Gynecologic Cancers: What You Need to Know
Gynecologic cancer is any cancer that begins in a woman’s reproductive organs. Thus, any woman is at risk for developing gynecologic cancer.
Approximately 100,000 women are diagnosed with gynecologic cancer in the United States each year.
Family history, obesity, age and HPV are important risk factors for gynecologic cancer.
Pap tests, maintaining a healthy diet and lifestyle, genetic testing, and the HPV vaccine are at the forefront of gynecologic cancer prevention.
Screening and Prevention
If You Feel Something, Say Something: Preventing and Detecting Gynecologic Cancers
Gynecologic cancers have long held a reputation for being “silent” — the types of cancer that aren’t detectable until limited treatment options are available. The rise of improved technology for testing and screening, though, has made detection increasingly possible, and many forms of gynecologic cancer can even be prevented.
Read more about gynecologic cancer risks, the best forms of prevention, and possible signs and symptoms.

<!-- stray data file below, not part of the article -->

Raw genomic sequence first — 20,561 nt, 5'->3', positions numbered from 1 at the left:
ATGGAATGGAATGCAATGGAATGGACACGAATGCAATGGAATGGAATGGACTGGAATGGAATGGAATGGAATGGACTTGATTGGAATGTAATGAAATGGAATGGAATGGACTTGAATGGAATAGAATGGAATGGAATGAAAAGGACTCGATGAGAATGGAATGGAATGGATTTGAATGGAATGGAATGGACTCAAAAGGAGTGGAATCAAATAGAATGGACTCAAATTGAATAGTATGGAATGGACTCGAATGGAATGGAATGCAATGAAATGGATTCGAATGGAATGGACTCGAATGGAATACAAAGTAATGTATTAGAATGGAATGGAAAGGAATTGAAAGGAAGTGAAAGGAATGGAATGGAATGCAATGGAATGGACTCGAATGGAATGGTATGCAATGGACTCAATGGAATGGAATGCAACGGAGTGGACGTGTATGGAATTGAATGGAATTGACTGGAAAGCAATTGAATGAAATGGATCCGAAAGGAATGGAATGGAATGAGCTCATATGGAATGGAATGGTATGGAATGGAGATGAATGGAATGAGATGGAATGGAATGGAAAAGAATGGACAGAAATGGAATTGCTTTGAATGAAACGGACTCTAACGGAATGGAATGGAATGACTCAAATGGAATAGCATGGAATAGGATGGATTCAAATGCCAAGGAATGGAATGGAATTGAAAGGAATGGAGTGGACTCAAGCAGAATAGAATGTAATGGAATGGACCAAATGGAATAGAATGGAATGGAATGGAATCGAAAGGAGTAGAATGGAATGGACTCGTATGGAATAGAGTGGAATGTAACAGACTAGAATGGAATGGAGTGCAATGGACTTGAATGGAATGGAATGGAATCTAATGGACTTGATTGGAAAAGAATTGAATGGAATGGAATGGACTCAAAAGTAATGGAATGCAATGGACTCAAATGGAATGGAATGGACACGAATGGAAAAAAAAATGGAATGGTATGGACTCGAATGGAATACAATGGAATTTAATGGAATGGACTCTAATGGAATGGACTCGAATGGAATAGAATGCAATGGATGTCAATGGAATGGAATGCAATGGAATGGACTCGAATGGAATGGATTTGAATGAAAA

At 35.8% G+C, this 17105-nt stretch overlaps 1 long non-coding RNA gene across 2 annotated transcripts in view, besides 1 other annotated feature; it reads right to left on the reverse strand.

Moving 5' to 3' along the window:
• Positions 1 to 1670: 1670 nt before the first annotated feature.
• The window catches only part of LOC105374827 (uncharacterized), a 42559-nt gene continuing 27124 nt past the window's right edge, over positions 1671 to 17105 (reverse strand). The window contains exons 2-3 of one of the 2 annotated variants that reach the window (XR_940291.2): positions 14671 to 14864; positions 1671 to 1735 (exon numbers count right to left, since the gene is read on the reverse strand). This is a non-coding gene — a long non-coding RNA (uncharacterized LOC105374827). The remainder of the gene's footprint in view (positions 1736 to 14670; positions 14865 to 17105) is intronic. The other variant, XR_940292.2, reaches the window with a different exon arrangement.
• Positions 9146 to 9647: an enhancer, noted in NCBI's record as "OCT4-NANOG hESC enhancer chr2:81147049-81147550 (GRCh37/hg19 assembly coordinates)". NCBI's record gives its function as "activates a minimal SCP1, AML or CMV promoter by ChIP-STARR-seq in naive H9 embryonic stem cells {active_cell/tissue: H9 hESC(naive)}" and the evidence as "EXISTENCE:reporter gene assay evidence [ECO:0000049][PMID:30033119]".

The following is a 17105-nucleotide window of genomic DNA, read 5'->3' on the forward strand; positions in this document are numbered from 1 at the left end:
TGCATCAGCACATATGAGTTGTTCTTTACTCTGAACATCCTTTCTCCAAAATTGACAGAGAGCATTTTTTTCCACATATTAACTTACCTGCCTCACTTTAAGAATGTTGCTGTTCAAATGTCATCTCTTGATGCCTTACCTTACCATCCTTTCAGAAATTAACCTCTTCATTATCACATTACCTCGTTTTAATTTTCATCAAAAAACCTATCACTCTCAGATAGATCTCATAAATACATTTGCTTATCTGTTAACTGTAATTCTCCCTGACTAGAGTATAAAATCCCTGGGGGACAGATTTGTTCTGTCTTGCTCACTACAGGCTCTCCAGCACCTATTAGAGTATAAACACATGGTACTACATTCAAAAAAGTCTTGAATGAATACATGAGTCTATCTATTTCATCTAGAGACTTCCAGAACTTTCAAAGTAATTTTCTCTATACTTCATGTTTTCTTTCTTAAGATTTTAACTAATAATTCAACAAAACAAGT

Types of Gynecologic Cancers
Early detection of cervical problems is the best way to prevent cervical cancer. Learn about prevention, symptoms, diagnosis and treatment of cervical cancer.
Read more about cervical cancer.
Endometrial cancer, which starts in the lining of the uterus, is the most commonly diagnosed gynecologic cancer. About 50,000 American women are diagnosed with endometrial cancer each year.
Learn more about endometrial cancer.
Family history can increase a woman’s risk of developing ovarian cancer, as 15 percent of these cancers are caused by inherited BRCA1 and 2 mutations.
Read more about ovarian cancer.
Uterine sarcoma is a type of uterine cancer that is extremely rare. About 1,600 American women are diagnosed with this cancer each year.
Learn more about uterine sarcoma.
The HPV vaccine can prevent some HPV strains that cause vaginal cancers. When found early, treatment for vaginal cancer is often successful.
Read more about vaginal cancer.
A woman’s chances of developing vulvar cancer may increase with age, infection with certain strains of HPV, smoking and HIV infection.
Learn more about vulvar cancer.
In these informative videos, patients and physicians discuss a variety of care options at the Johns Hopkins Kelly Gynecologic Oncology Service. To learn more about the range of treatments available to women affected by gynecologic cancers, visit our treatments and services page.
Susan L. Burgert, M.D. Gynecologic Oncology Survivorship Program
The Susan L. Burgert, M.D. Gynecologic Oncology Survivorship Program at Johns Hopkins is one of the only survivorship programs in the nation to offer care exclusively for women diagnosed with gynecologic cancers. The program’s staff uses their experience and dedication to help cancer survivors live their lives to the fullest.
Learn more about survivorship services at Johns Hopkins.